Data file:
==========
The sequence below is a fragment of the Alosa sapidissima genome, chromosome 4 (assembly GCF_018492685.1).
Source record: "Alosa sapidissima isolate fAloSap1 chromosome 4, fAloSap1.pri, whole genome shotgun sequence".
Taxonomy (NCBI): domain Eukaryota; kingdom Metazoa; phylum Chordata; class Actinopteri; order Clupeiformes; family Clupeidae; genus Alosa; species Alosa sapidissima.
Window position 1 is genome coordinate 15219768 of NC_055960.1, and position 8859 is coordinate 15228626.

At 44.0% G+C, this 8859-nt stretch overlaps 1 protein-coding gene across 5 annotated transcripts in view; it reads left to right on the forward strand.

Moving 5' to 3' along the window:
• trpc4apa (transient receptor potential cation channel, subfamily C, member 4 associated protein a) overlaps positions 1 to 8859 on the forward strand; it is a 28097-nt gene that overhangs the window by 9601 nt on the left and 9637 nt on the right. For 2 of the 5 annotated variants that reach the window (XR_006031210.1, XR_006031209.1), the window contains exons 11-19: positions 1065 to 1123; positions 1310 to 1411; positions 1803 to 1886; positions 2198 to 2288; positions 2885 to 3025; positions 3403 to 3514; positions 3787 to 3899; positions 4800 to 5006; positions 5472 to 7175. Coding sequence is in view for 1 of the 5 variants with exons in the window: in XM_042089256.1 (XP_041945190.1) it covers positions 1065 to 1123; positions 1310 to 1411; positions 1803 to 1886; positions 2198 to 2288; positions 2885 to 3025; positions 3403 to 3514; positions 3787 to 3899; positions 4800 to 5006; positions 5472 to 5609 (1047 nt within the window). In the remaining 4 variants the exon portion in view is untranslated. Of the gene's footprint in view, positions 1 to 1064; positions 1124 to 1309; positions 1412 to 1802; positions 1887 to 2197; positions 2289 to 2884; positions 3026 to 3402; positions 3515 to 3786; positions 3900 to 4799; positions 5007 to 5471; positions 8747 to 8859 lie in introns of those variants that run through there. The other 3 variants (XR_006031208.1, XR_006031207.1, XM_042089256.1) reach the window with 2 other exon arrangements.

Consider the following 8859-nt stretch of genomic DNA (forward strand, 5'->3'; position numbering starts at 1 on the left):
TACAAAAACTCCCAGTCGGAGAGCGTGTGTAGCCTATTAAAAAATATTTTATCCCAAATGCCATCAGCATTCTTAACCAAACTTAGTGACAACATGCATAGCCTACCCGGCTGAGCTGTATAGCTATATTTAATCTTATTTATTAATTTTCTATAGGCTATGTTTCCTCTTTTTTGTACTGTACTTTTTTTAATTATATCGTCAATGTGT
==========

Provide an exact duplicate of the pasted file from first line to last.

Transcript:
The sequence below is a fragment of the Alosa sapidissima genome, chromosome 4 (assembly GCF_018492685.1).
Source record: "Alosa sapidissima isolate fAloSap1 chromosome 4, fAloSap1.pri, whole genome shotgun sequence".
Taxonomy (NCBI): domain Eukaryota; kingdom Metazoa; phylum Chordata; class Actinopteri; order Clupeiformes; family Clupeidae; genus Alosa; species Alosa sapidissima.
Window position 1 is genome coordinate 15219768 of NC_055960.1, and position 8859 is coordinate 15228626.

At 44.0% G+C, this 8859-nt stretch overlaps 1 protein-coding gene across 5 annotated transcripts in view; it reads left to right on the forward strand.

Moving 5' to 3' along the window:
• trpc4apa (transient receptor potential cation channel, subfamily C, member 4 associated protein a) overlaps positions 1 to 8859 on the forward strand; it is a 28097-nt gene that overhangs the window by 9601 nt on the left and 9637 nt on the right. For 2 of the 5 annotated variants that reach the window (XR_006031210.1, XR_006031209.1), the window contains exons 11-19: positions 1065 to 1123; positions 1310 to 1411; positions 1803 to 1886; positions 2198 to 2288; positions 2885 to 3025; positions 3403 to 3514; positions 3787 to 3899; positions 4800 to 5006; positions 5472 to 7175. Coding sequence is in view for 1 of the 5 variants with exons in the window: in XM_042089256.1 (XP_041945190.1) it covers positions 1065 to 1123; positions 1310 to 1411; positions 1803 to 1886; positions 2198 to 2288; positions 2885 to 3025; positions 3403 to 3514; positions 3787 to 3899; positions 4800 to 5006; positions 5472 to 5609 (1047 nt within the window). In the remaining 4 variants the exon portion in view is untranslated. Of the gene's footprint in view, positions 1 to 1064; positions 1124 to 1309; positions 1412 to 1802; positions 1887 to 2197; positions 2289 to 2884; positions 3026 to 3402; positions 3515 to 3786; positions 3900 to 4799; positions 5007 to 5471; positions 8747 to 8859 lie in introns of those variants that run through there. The other 3 variants (XR_006031208.1, XR_006031207.1, XM_042089256.1) reach the window with 2 other exon arrangements.

Consider the following 8859-nt stretch of genomic DNA (forward strand, 5'->3'; position numbering starts at 1 on the left):
TACAAAAACTCCCAGTCGGAGAGCGTGTGTAGCCTATTAAAAAATATTTTATCCCAAATGCCATCAGCATTCTTAACCAAACTTAGTGACAACATGCATAGCCTACCCGGCTGAGCTGTATAGCTATATTTAATCTTATTTATTAATTTTCTATAGGCTATGTTTCCTCTTTTTTGTACTGTACTTTTTTTAATTATATCGTCAATGTGT